Class of 1957
recent update: 8-22-2007
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1957 saw rock born
Ken Ringle for the Washington Post reprinted in Fort Wayne Journal
Gazette August 12, 2007
my brother, nine years younger, saw a list of downloaded songs
(put together for a 50th high school class reunion) he said, "this
is the birth of rock-and-roll! You all were there at the beginning!"
Without the music we listened to between 1953 and 1957, the Rolling
Stones, for example, could never have hit a guitar chord. Too
;young for Korea and too old for Vietnam, we chose to serve our
country by upgrading its musical paradigm. The year before we
entered high school a nationwide hit was Patti Page singing how
much is "That Doggie in the Window." We left to the
sounds of Bo Diddley, Elvis Presley, Little Richard, Jerry Lee
Lewis, Fats Domino, Joe Turner and ray Charles, among many, many
other now legend - not to mention the peerless doo-wop groups
such as the Platters, the Clovers and the Dominoes. Buddy Holly,
Motown and the Beatles were waiting in the wings.
Our class' seismic contribution is not generally appreciated,
largely because the baby boomers - so many! So self-reverential!
- like to think nothing ever happened in popular culture until
they started tie-dyeing T-shirts and rolling joints. The record,
however, is clear, as were the records: We even sang lyrics you
could hear and understand
is not to say that we were wholly immune to mainstream musical
figures like Frank Sinatra, Dean Martin or even, Pat Boone. I
could easily have filled the evening (of the reunion) with well-remembered
tunes by Elvis or the Platters, there were countless one-hit groups
whose names I couldn't remember. Each classmate I consulted had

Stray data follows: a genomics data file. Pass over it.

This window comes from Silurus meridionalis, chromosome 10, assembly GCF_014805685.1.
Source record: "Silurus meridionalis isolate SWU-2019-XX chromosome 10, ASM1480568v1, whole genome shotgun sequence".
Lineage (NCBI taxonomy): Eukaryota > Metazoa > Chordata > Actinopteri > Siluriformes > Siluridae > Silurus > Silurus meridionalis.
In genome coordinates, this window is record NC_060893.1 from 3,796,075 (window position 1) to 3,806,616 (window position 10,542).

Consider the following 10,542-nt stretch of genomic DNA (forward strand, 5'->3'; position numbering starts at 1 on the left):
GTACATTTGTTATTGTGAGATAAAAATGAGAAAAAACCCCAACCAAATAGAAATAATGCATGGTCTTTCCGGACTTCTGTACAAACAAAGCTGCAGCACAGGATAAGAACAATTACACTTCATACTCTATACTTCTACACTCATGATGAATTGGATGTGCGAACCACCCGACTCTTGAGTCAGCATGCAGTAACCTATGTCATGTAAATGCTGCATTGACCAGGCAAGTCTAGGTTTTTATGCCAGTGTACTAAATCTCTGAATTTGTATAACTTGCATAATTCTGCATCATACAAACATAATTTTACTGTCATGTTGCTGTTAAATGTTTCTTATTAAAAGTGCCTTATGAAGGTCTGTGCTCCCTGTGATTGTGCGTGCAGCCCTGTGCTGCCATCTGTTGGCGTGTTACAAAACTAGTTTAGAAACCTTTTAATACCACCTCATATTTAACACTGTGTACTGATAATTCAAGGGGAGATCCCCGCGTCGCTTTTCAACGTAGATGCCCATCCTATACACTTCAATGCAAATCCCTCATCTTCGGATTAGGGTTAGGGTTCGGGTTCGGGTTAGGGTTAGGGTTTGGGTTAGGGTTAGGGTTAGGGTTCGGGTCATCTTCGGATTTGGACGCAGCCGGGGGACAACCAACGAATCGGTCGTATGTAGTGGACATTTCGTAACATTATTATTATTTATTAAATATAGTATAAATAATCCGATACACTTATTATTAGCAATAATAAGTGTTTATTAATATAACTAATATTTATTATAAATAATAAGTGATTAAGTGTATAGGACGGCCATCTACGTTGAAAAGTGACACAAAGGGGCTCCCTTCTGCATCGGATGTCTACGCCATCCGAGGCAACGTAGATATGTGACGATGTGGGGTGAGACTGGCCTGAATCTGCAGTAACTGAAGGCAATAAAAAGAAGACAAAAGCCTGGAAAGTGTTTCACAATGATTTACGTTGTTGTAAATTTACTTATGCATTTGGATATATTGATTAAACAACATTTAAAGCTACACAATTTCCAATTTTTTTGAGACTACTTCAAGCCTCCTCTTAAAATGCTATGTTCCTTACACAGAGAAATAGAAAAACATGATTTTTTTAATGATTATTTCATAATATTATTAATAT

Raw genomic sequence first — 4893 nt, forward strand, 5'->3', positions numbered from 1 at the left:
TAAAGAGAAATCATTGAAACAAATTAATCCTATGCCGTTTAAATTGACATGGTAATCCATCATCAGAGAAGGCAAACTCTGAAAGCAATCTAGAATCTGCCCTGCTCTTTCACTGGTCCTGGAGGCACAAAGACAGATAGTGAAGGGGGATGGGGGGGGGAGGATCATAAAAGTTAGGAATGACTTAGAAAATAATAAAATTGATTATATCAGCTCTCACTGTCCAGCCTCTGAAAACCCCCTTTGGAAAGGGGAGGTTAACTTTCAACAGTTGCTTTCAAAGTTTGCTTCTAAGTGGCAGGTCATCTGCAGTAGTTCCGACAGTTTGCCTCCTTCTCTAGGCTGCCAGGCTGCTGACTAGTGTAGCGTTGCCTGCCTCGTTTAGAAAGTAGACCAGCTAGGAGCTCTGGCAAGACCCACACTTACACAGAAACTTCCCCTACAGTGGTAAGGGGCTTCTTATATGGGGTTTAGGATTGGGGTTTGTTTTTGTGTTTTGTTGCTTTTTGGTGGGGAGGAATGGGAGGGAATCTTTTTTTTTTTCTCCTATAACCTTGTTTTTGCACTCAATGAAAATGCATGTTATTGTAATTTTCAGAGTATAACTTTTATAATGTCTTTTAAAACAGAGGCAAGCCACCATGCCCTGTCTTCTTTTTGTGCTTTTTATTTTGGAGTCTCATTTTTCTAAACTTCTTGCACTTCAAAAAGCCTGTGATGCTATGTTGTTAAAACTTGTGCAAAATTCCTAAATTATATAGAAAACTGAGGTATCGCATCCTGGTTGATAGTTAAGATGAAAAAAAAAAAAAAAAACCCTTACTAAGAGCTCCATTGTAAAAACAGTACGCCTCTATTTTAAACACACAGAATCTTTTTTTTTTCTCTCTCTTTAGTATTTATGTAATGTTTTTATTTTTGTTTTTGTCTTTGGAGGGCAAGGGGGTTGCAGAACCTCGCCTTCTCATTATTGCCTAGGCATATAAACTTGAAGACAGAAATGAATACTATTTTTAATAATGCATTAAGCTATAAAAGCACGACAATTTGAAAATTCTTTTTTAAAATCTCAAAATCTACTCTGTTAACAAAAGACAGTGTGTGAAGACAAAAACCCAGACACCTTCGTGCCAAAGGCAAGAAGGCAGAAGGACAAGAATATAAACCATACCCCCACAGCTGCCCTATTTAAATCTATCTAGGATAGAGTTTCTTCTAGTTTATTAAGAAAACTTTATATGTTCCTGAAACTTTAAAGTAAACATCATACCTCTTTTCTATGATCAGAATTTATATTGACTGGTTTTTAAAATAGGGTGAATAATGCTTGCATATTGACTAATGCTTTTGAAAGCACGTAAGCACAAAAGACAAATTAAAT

a favorite song I had forgotten. Everybody remembered "Earth
Angel," for example, but who remembered it ws not the Platters
but the Penguins? I thought "Hearts of Stone" was by
the McGuire Sisters. It took weeks before I found it was by the
were other mysteries as well. Was "Speedo" ("They
often call me Speedo/But my real name is Mr. Earl"). How
we missed the social messages in some of these songs? In "One
Mint Julep," the Clovers sing, "I'm through with flirtin'
and drinkin' whiskey/ I got six extra children/From getting frisky."
Isn't that a warning against alcohol abuse?
After "Work With Me Annie," Hank Ballard and the Midnighters
recorded "Annie Had a Baby," declaring that now every
time Annie starts working "she has to stop and walk the baby
'cross the floor
that's what happens when the getting' gets
what about "Silhouettes" by the Rays? The singer, playing
peeping Tom on his girlfriend, discovers her silhouetted with
another man in the window of her house. Broken-hearted, he pounds
on the door to confront her perfidy, only to find he's on the
wrong block. It's not even her house. Couldn't this be a protest
against the banal anonymity of '50s housing patterns and architecture?
Well, maybe not.
Some of our music has been reborn on movie soundtracks in more
recent years: Jerry Lee Lewis' "Whole Lotta Shakin"
Goin' On" in "The Year of Living Dangerously,""Sixty
Minute Man" in Bull Durham," "Love Is Strange"
in "Dirty Dancing," I Got a Woman" in "Ray,"
and so forth. Other songs, like those from Elvis, the Platters,
Chuck Berry and Ray Charles, have just never died. On the other
hand, a song like "Sh-Boom" by the Crew Cuts is nothing
more than a tiny frozen window into 1954, when it ws recorded.